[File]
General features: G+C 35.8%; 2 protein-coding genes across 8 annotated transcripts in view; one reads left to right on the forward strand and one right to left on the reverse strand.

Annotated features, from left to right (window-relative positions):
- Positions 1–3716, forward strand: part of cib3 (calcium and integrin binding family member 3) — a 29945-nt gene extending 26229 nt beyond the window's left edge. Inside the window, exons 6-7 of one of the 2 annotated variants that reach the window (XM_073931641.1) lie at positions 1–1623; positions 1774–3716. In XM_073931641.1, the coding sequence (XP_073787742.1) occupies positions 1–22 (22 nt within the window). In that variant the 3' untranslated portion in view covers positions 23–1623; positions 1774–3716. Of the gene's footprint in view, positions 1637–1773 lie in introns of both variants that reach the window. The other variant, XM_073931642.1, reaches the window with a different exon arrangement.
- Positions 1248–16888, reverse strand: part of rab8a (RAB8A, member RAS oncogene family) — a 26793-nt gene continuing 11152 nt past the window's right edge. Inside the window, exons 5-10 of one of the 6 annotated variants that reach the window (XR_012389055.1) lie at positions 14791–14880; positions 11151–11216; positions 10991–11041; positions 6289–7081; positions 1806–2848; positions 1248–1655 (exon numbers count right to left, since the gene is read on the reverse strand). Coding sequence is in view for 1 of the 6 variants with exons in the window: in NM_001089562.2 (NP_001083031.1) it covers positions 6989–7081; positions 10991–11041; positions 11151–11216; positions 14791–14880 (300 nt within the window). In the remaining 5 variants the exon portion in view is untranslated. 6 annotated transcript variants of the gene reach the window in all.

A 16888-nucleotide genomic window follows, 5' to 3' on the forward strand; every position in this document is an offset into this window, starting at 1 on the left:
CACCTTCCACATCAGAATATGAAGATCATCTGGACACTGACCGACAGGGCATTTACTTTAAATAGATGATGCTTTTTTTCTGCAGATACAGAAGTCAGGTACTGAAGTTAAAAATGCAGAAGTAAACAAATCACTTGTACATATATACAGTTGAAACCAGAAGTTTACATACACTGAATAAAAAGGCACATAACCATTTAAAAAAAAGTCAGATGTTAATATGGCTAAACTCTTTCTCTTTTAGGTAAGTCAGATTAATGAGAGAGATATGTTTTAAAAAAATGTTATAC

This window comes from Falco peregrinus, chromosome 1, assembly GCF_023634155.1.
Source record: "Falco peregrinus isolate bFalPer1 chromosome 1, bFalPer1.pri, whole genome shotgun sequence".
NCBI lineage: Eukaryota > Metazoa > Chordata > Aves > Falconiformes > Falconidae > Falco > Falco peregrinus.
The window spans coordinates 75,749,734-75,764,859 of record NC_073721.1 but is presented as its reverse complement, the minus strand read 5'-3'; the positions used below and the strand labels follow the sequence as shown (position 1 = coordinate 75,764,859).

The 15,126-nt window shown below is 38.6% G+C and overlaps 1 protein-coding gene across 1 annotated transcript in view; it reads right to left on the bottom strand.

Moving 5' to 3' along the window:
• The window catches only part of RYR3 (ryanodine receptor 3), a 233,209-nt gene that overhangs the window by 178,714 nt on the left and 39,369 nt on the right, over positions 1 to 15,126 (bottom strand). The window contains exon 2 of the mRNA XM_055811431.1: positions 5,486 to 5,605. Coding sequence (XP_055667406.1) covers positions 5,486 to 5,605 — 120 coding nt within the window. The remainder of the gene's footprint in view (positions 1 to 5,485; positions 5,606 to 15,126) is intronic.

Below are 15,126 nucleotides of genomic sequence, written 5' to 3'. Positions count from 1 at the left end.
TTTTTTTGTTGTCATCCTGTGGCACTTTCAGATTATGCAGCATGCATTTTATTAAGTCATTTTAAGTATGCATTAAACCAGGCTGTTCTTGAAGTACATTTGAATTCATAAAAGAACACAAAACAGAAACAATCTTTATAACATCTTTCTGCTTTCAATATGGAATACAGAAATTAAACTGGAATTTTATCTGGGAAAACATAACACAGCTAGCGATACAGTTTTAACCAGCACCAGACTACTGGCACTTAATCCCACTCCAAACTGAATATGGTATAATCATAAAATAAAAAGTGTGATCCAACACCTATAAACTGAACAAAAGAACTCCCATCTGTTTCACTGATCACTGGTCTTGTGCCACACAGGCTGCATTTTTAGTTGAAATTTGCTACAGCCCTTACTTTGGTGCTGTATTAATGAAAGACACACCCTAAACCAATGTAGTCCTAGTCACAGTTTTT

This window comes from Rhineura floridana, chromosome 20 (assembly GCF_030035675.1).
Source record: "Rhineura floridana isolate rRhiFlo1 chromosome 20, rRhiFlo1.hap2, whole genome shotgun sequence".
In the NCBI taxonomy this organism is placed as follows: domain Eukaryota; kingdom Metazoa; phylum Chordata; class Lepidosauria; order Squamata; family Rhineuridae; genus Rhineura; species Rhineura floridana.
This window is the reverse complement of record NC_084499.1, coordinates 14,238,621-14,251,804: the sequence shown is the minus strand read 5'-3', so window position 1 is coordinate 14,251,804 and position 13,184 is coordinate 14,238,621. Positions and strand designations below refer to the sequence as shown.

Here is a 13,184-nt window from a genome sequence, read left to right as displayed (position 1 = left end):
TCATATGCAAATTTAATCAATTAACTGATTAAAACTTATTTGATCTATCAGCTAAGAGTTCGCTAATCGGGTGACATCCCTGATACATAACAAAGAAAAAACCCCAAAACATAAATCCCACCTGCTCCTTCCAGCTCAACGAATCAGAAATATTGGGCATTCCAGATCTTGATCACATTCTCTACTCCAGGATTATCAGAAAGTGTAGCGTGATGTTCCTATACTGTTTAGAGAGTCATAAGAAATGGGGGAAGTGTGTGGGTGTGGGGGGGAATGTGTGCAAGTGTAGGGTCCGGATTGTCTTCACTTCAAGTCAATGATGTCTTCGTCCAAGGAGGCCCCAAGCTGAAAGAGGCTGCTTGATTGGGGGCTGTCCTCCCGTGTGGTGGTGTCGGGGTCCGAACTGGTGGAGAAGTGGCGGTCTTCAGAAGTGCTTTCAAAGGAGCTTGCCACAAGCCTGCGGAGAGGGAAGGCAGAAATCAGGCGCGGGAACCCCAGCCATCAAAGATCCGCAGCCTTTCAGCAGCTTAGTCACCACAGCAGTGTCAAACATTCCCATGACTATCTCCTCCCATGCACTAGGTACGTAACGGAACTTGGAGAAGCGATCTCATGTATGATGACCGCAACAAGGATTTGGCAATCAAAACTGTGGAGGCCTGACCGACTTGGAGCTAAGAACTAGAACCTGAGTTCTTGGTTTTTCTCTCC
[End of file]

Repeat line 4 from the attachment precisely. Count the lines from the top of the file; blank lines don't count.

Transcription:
- Positions 1248–16888, reverse strand: part of rab8a (RAB8A, member RAS oncogene family) — a 26793-nt gene continuing 11152 nt past the window's right edge. Inside the window, exons 5-10 of one of the 6 annotated variants that reach the window (XR_012389055.1) lie at positions 14791–14880; positions 11151–11216; positions 10991–11041; positions 6289–7081; positions 1806–2848; positions 1248–1655 (exon numbers count right to left, since the gene is read on the reverse strand). Coding sequence is in view for 1 of the 6 variants with exons in the window: in NM_001089562.2 (NP_001083031.1) it covers positions 6989–7081; positions 10991–11041; positions 11151–11216; positions 14791–14880 (300 nt within the window). In the remaining 5 variants the exon portion in view is untranslated. 6 annotated transcript variants of the gene reach the window in all.